As a Fighting Game Community, we are entirely too concerned about just fighting for the corners of our own games. When one of our bigger games gets a stage, when a community leader finds a niche that their game can fill, it does little for the rest of the games in the community. This can be seen simply by looking at big esports news sites; what are the fighting games they’re looking at for their FGC coverage? It’s Street Fighter V and Smash, that’s all. There’s no Guilty Gear, no BlazBlue, no Killer Instinct, no Mortal Kombat after ESL, very little King of Fighters if any, and many of those are our most recent fighters. I am happy that we have made it to esports sites at all, but we need to not grow complacent in this. While the players of a specific game looking out for their game is nothing shameful, if we can push past that we can eventually get to the point where the rest of the esports community will want to hear about more than one or two games a year.
If we aren’t actively trying to pull each other up, the issues I’ve described are going to continue happening. An entire community helping multiple games already has precedence, which is important to take note of. The Smash scene, which is larger, more organized, and higher paid than any individual fighting game community, accomplishes this in part thanks to their ability to support all of their Smash titles simultaneously. Smash is by no means perfect, as their community does struggle with elitism and toxicity. Primarily, this revolves around some members trying to tear each other down for their particular flavor of Smash game.
While this behavior in Smash didn’t come about from esports, the parallels can be made to a community that through growth and seniority treats one section better than the rest. The fact that the Smash scene is so large and exhibits both large-scale unity and dissonance is important: no community can ever be perfect, but learning from Smash’s structure in both how to come together and how to avoid community fissures is important.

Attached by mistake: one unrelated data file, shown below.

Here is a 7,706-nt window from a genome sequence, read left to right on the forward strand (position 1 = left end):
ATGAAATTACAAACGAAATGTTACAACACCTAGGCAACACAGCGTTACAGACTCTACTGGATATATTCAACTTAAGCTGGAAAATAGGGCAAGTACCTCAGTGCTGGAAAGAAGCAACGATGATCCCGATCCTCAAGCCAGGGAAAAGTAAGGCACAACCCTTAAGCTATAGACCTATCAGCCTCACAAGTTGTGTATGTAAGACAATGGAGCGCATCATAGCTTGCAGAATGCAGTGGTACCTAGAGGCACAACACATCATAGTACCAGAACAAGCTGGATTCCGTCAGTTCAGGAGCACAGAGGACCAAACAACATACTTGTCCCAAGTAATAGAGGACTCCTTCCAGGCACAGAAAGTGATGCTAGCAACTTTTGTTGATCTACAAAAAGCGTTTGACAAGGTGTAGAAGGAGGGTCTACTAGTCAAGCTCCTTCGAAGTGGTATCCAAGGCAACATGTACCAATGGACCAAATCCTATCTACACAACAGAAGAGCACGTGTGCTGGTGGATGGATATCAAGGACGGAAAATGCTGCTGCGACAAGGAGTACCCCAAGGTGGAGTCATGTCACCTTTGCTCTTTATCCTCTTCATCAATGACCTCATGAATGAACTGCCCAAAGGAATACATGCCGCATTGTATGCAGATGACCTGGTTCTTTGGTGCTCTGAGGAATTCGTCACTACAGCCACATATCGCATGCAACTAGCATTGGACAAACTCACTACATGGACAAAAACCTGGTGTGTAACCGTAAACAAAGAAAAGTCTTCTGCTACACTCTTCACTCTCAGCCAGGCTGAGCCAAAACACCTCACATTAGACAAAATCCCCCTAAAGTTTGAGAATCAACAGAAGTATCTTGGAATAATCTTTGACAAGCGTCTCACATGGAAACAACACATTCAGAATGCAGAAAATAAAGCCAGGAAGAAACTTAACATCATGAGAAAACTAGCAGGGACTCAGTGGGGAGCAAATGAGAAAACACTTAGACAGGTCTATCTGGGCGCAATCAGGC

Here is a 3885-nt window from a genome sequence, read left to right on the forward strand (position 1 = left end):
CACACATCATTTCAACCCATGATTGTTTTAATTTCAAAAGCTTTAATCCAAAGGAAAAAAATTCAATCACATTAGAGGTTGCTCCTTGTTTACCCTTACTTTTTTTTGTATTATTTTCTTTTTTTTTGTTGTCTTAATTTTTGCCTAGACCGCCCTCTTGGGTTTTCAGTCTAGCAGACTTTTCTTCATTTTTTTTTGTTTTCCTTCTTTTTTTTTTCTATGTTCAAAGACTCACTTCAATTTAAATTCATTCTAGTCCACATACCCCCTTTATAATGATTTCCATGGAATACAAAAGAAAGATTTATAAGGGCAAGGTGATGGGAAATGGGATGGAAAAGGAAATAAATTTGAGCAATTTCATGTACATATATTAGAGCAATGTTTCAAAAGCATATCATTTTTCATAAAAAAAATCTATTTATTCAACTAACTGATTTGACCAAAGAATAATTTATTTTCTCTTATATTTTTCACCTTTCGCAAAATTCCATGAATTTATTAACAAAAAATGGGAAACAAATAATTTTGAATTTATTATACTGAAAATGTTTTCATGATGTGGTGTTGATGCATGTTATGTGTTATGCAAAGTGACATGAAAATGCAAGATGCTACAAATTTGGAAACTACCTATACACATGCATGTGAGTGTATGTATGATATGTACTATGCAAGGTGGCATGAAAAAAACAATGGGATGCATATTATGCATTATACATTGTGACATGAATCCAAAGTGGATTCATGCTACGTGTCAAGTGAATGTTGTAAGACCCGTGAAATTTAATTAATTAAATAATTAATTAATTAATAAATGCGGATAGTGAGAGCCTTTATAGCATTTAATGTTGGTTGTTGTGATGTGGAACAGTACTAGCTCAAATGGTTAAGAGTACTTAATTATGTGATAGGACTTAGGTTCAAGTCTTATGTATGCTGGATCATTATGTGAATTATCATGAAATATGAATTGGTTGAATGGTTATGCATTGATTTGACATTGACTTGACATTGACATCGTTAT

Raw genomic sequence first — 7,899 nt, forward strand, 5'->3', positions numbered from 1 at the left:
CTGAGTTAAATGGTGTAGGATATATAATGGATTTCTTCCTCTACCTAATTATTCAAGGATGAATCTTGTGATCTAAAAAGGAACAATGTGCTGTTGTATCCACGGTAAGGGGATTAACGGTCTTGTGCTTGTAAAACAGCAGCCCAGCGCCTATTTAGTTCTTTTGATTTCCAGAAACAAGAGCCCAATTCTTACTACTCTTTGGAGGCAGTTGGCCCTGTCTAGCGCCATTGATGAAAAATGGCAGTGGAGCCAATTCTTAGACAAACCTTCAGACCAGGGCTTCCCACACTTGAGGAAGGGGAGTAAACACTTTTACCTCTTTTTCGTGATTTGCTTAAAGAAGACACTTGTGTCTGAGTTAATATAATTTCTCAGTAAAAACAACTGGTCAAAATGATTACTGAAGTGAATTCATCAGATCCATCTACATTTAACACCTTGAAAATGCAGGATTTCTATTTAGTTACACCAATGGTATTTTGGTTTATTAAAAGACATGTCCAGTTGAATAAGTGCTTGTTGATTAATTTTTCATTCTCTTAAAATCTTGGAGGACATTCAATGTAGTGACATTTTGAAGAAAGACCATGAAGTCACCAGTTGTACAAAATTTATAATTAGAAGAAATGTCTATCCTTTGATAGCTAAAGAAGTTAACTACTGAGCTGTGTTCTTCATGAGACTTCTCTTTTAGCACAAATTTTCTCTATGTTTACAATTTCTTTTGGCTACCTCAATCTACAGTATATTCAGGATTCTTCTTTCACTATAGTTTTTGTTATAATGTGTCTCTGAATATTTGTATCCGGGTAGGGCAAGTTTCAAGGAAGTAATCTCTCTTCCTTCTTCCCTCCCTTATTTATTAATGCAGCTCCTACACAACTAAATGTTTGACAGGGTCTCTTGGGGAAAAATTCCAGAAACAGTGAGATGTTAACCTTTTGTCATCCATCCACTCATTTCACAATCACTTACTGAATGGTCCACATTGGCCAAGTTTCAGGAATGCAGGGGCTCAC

The issues we’ve talked about here could eventually widen the divide between esports games and “poverty games” even further, to the point where the FGC eventually fractures into two distinct communities that have little crossover. Such a divide would allow the esports games to have a sleeker experience, further optimizing performance, so who knows, maybe that’s the most logical choice for both the community of the popular game and the tournaments that run it. After all, NFL doesn’t promote NBA, and Overwatch doesn’t promote League of Legends, so what reason does Street Fighter have to assist Guilty Gear? I think we can do better, but I understand why people aren’t inclined to pull other communities up.
I think one great way to help ensure that multiple games get noticed is by getting news outlets to cover more games. This works for normal Sports, through ESPN; if a viewer wouldn’t normally be exposed to Hockey due to being a Football fan, just watching ESPN can introduce them to new areas in the community. Make it known to your news outlets of choice that you’d like to see wider game coverage, let them know what games you want them to cover–they take notice of that kind of thing.
Being aware the scene is growing is the most important thing each of us can do. It’s one thing to know that there are more players, one thing to know that we’re getting more attention and money, but it’s another to understand what it all means. All of us are doing what we can to improve our scene in the ways we know how, but it is our responsibility to be conscious of the impact our actions have on our growth as a whole. None of us are perfect, no community is or can be perfect, but what we can do is ensure we maintain all the things that make us special, unique, and distinct as we move forward and continue to grow.